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Novavax, Inc.’s COVID-19 vaccine was 96 percent effective in preventing cases caused by the original version of the coronavirus in a late-stage trial conducted in the United Kingdom (U.K.), the company said March 11, moving it a step closer to regulatory approval.

The vaccine was also about 86 percent effective in protecting against the more contagious virus variant first discovered and now prevalent in the U.K. It was only around 55 percent effective in a separate, smaller trial in South Africa where volunteers were primarily exposed to another newer, more contagious variant that is widely circulating there and spreading around the world.

In both trials, the vaccine was 100 percent effective in preventing serious illness and death. Results from the final analysis of the U.K. trial were largely in line with interim data released in January, which also showed the Novavax shot to be 96 percent effective against the original version of the coronavirus and around 86 percent effective against the U.K. variant.

The company expects to use the data to submit for regulatory authorization in various countries. It is not clear when it will seek U.S. authorization or if regulators will require it to complete an ongoing trial in the U.S.

New data suggests that COVID-19 vaccines can prevent transmission of the coronavirus, in addition to protecting against symptomatic disease. An absence of clear data on transmission has led health authorities to recommend vaccinated people be careful around unvaccinated people, particularly those at risk for severe COVID-19 infections.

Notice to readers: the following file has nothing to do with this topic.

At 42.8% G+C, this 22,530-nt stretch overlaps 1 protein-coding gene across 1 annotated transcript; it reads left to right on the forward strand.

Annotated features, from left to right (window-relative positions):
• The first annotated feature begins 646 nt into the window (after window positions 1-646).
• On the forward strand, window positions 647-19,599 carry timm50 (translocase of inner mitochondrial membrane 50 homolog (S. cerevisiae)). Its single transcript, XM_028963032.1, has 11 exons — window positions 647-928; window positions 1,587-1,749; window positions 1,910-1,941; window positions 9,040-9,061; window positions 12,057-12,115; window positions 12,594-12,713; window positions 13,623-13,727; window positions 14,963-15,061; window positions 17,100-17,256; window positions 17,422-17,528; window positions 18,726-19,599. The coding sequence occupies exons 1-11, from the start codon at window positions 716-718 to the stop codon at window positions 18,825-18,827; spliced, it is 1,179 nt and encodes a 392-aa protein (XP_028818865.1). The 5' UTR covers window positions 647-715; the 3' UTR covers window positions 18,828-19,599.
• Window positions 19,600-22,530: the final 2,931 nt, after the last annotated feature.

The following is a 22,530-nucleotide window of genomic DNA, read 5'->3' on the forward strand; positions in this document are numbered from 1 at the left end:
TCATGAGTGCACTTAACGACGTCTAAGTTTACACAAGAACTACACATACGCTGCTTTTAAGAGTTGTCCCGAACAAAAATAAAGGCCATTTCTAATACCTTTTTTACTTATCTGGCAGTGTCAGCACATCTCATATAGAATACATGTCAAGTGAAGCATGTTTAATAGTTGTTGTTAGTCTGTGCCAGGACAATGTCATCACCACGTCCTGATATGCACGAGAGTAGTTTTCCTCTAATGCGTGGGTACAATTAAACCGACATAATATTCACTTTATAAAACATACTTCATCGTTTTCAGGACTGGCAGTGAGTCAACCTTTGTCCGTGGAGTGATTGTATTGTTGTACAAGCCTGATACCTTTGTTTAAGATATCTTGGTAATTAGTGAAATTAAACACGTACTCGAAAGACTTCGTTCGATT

“It looks like 90 percent reduction in asymptomatic transmission so that’s really good,” said Dr. Peter Hotez, dean of the National School of Tropical Medicine at Baylor College of Medicine in Houston.

The promising news comes after President Joe Biden announced he was ordering all states, territories and tribes to make all adults eligible to “get in line” for their vaccines by May 1. If Americans “do our part” in the coming weeks, he said, friends and families will be able to join together in small groups in time for the Fourth of July.

Also in the news:

– The U.S. on Friday reported administering its 100 millionth COVID-19 vaccine as the World Health Organization (WHO) reported 300 million global shots have been given.

– The number of people seeking help to quit smoking plummeted 27 percent last year as the public grappled with stress during the COVID-19 pandemic, a new report says.

– During his prime-time address, President Biden denounced violent attacks against Asian Americans, which have risen markedly during the pandemic. “It’s wrong, it’s un-American and it must stop,” Biden said.

– Nearly one in five Americans say they lost a relative or close friend to COVID-19, a new poll from The Associated Press-NORC Center for Public Affairs Research shows. The numbers were considerably higher for Black (30 percent) and Hispanic (29 percent) respondents, yet another example of the pandemic’s disproportionate impact on minority groups.

– The U.S. is once again reporting less than one COVID-19 death per minute, a USA TODAY analysis of Johns Hopkins University data shows. The U.S. also reported less than 400,000 new infections in the week ending March 10, a level not seen since mid-October.

– The few remaining COVID-19 restrictions in Oklahoma were to be rescinded March 12 as Gov. Kevin Stitt announced there would be no more limits on public gatherings or indoor sporting events and that a mask mandate in state buildings would be lifted.

– One day after the Duke’s men’s basketball team exited the Atlantic Coast Conference tournament due to a positive COVID-19 test within the program, the University of Virginia also left the tournament after a positive test.

The U.S. has over 29.3 million confirmed coronavirus cases and more than 532,000 deaths, according to Johns Hopkins University data. Global totals: More than 118.8 million cases and 2.63 million deaths. More than 133 million vaccine doses have been distributed in the U.S. and 101 million have been administered, according to the CDC.

WI Guest Author

This correspondent is a guest contributor to The Washington Informer.

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